You may get extra ounces of sugar in the 5-pound sack by stacking sugar up above the top rim of the sack, but eventually it spills over.
All IT resources, , , staff, systems, networks, etc. have limits. One of the keys to managing IT effectively is understanding the capacity of your resources and their limitations. You must understand both what your capability is as well as how much you can do to manage your client’s expectations.
Let’s look at an example using a programming team. Each programmer has a certain capacity for developing new code in making software changes and new enhancements. In order to determine your “programming capacity”, you need to quantify how many hours of new code each programmer can produce in a month.
A typical month has four, 40-hour weeks with roughly 160 work hours. If a programmer were 100% productive in producing new code, he would deliver 160 hours of code per month, , , but then you have meetings, training, vacations, holidays, and other disruptions to a person’s productive output time.
I’ve always used 120 hours per month as a bench mark of what I think a programmer will produce. Some months will be more, , , and some months will be less, , , but over the course of a year, a programmer will average about 120 hours of productive code a month.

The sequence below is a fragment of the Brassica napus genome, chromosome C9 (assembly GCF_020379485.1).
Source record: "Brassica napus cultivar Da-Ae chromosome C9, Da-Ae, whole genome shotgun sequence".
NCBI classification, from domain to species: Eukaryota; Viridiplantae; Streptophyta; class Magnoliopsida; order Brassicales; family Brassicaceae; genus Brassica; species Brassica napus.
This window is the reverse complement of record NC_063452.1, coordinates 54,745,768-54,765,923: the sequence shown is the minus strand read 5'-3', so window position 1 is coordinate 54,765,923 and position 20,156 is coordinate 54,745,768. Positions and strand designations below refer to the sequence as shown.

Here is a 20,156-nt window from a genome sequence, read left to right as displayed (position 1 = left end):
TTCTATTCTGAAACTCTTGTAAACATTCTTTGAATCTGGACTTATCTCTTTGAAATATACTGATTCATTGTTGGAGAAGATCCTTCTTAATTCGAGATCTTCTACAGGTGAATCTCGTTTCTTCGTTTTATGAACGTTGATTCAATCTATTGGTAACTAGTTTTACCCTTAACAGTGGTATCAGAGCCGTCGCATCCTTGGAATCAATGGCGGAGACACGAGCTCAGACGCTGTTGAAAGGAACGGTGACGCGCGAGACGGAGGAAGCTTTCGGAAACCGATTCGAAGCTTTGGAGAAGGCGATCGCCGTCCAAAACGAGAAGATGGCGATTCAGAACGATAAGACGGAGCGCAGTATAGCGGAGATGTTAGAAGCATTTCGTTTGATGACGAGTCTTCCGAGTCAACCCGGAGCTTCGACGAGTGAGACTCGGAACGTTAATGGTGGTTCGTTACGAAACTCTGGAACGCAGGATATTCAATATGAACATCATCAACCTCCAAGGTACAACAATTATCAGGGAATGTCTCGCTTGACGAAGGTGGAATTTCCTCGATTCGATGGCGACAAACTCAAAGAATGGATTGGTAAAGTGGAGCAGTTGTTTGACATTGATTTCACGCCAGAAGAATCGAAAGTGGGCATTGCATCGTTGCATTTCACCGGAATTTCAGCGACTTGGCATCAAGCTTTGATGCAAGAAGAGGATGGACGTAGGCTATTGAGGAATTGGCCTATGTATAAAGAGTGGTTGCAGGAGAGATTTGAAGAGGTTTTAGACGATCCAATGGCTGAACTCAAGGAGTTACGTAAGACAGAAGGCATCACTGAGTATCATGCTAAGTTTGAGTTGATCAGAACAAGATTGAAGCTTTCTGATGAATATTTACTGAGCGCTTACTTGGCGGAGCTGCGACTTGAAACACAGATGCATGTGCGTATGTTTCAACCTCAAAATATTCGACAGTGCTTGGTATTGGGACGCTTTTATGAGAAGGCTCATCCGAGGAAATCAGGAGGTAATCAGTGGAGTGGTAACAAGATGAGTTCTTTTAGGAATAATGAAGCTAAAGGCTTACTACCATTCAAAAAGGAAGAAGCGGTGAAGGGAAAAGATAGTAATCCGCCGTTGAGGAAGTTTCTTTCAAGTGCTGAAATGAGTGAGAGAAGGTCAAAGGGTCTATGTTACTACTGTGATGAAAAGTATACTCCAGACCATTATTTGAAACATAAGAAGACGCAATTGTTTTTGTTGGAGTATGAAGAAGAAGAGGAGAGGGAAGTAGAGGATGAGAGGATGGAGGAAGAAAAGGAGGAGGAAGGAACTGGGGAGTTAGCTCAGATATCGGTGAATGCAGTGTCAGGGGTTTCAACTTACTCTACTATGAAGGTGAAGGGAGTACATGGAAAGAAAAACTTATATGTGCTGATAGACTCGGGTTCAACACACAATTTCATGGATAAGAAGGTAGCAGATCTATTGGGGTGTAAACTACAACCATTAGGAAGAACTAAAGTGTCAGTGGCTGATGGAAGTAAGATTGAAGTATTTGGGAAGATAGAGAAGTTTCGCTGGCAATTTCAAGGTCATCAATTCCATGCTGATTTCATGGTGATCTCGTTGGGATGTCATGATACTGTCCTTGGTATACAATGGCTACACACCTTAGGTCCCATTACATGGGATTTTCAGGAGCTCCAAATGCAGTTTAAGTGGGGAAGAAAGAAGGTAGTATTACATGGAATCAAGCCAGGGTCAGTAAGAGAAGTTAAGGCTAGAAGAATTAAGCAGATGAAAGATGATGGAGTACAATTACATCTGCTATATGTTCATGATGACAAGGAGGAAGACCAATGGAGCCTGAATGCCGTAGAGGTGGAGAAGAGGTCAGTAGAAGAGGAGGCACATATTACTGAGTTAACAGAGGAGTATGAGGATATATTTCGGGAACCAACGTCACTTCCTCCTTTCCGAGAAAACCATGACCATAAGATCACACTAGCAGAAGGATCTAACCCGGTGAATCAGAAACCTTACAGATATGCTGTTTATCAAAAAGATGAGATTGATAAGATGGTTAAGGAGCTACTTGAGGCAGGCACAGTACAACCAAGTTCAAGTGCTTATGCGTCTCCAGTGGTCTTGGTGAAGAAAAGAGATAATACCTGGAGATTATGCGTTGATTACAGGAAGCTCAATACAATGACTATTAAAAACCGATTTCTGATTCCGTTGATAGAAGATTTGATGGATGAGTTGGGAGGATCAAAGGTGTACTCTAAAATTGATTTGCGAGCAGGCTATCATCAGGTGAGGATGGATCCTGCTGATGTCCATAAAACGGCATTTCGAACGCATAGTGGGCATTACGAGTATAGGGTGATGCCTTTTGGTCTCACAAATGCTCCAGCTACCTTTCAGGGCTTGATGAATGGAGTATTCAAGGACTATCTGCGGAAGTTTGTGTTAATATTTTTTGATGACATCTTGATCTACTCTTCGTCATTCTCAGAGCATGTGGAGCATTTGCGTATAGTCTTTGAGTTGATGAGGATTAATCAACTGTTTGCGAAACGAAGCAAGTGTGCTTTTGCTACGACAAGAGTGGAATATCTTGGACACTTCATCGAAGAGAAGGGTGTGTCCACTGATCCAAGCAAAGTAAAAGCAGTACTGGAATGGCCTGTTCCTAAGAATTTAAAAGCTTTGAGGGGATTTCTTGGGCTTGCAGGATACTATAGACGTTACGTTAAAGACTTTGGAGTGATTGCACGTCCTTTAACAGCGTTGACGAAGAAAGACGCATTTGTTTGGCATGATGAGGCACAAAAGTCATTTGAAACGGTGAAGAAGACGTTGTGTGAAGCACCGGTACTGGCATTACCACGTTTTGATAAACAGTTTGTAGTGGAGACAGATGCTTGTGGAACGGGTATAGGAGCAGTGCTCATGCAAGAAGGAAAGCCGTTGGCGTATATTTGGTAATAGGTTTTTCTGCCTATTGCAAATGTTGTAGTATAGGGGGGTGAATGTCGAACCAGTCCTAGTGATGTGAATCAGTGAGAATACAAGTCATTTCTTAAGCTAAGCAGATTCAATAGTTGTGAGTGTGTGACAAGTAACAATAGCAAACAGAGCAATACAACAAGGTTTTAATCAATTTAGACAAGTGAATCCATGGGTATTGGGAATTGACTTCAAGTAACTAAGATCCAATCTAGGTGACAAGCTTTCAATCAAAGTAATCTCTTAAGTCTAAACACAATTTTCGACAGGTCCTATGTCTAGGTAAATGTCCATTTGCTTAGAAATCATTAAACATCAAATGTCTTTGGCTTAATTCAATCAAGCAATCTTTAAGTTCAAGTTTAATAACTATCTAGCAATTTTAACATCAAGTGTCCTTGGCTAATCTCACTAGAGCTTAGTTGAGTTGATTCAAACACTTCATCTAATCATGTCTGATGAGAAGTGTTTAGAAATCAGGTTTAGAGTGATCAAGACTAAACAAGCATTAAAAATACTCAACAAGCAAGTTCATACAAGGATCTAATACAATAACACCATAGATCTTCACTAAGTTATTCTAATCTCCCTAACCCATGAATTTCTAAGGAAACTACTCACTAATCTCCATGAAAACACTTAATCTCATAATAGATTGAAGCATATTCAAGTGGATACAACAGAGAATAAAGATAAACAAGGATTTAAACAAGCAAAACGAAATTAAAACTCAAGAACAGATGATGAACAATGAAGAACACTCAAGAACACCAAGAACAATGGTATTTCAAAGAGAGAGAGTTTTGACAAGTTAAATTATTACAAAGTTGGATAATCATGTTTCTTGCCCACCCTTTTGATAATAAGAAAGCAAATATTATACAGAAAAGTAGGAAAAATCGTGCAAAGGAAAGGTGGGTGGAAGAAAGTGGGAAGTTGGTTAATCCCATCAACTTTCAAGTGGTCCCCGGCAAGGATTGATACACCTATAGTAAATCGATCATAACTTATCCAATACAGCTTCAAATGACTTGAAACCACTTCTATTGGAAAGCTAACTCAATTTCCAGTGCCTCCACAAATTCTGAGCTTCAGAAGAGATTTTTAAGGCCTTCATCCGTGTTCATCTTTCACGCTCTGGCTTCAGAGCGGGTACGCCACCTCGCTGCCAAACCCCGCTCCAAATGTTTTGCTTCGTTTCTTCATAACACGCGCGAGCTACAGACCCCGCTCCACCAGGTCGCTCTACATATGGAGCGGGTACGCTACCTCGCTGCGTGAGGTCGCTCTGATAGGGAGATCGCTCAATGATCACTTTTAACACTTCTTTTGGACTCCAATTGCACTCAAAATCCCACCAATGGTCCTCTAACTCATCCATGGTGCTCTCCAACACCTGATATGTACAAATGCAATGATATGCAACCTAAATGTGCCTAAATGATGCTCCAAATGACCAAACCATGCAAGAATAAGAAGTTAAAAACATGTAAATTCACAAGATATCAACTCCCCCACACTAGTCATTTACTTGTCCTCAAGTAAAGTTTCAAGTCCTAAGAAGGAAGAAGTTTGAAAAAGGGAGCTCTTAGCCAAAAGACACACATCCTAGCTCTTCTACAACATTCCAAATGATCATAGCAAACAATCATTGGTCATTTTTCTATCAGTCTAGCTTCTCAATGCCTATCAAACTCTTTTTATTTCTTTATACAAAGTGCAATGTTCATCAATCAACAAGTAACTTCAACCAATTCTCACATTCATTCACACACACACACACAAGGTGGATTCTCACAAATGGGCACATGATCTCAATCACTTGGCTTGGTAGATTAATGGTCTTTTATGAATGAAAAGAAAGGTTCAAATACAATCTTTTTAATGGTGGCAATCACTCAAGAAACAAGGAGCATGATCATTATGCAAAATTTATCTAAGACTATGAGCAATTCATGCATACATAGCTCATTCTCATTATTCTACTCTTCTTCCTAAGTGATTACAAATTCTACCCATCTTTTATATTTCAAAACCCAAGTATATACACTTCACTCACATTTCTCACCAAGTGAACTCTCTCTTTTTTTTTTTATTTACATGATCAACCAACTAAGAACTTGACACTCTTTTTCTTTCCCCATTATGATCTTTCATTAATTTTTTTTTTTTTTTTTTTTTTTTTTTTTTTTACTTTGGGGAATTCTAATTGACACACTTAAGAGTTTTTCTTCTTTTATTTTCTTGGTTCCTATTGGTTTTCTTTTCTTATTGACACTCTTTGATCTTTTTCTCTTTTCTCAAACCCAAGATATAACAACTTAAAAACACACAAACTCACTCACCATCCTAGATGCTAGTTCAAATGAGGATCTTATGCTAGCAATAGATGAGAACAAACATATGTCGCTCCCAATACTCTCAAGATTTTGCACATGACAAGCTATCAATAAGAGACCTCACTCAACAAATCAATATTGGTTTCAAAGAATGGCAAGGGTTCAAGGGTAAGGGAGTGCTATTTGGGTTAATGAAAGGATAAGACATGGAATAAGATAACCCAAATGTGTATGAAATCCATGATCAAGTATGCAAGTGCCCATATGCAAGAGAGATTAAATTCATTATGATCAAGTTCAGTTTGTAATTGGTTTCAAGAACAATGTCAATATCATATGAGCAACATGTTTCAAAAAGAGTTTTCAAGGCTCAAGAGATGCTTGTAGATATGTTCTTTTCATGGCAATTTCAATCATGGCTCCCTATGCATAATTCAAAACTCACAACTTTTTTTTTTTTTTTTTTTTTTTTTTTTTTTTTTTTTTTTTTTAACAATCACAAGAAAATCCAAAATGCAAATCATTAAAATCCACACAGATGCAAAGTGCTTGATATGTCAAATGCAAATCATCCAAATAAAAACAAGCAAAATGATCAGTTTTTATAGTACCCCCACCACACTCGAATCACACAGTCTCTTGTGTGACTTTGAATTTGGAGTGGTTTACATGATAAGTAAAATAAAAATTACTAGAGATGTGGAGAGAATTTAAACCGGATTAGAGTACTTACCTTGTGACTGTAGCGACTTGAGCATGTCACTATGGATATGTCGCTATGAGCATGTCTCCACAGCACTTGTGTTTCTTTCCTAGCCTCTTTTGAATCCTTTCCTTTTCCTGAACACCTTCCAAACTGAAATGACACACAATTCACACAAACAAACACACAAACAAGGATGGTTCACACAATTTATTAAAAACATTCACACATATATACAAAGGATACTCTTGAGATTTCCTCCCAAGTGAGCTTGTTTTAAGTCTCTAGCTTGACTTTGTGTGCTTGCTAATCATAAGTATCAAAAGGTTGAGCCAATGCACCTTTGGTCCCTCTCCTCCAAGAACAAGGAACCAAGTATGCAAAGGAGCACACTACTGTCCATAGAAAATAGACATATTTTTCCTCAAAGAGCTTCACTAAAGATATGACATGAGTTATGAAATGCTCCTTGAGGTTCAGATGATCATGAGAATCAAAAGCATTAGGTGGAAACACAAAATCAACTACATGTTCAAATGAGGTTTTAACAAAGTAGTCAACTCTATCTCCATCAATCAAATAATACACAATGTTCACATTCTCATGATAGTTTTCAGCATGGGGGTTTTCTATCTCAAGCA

Once you establish your team’s capacity, you can look at the programming backlog, , , i.e., the list of outstanding requests. If each of the requests are estimated for number of programming hours needed to complete the request, you can more easily manage expectations of how much can be completed each month.
If the backlog contains an estimate of 2,900 hours of programming requests, you have a 4-month backlog (2,900 hrs. / 720 hrs capacity per month = 4.03 months to complete).
Ultimately, you don’t care what you work on assuming the department managers and users are establishing appropriate priorities. How you use the “5 pound sack” of programming capacity is not as relevant as ensuring all understand that there is only “5 pounds of capacity” to go around.
Caution when working with a new team
Until you gain experience in working with a programming team, use 100 hours per month per programmer as your estimated output. You do this to position yourself and the team to over deliver. No one gets upset if you deliver more than expected. As you gain experience with your team, you can raise the expectation to 120 hours per programmer per month.
Another reason for doing this is that if the team has a poor quality issue, you will spend some time fixing many of the programming changes they make until you get the quality issue fixed. The hours these fixes require don’t count when a user looks at “effective output” of new code each month.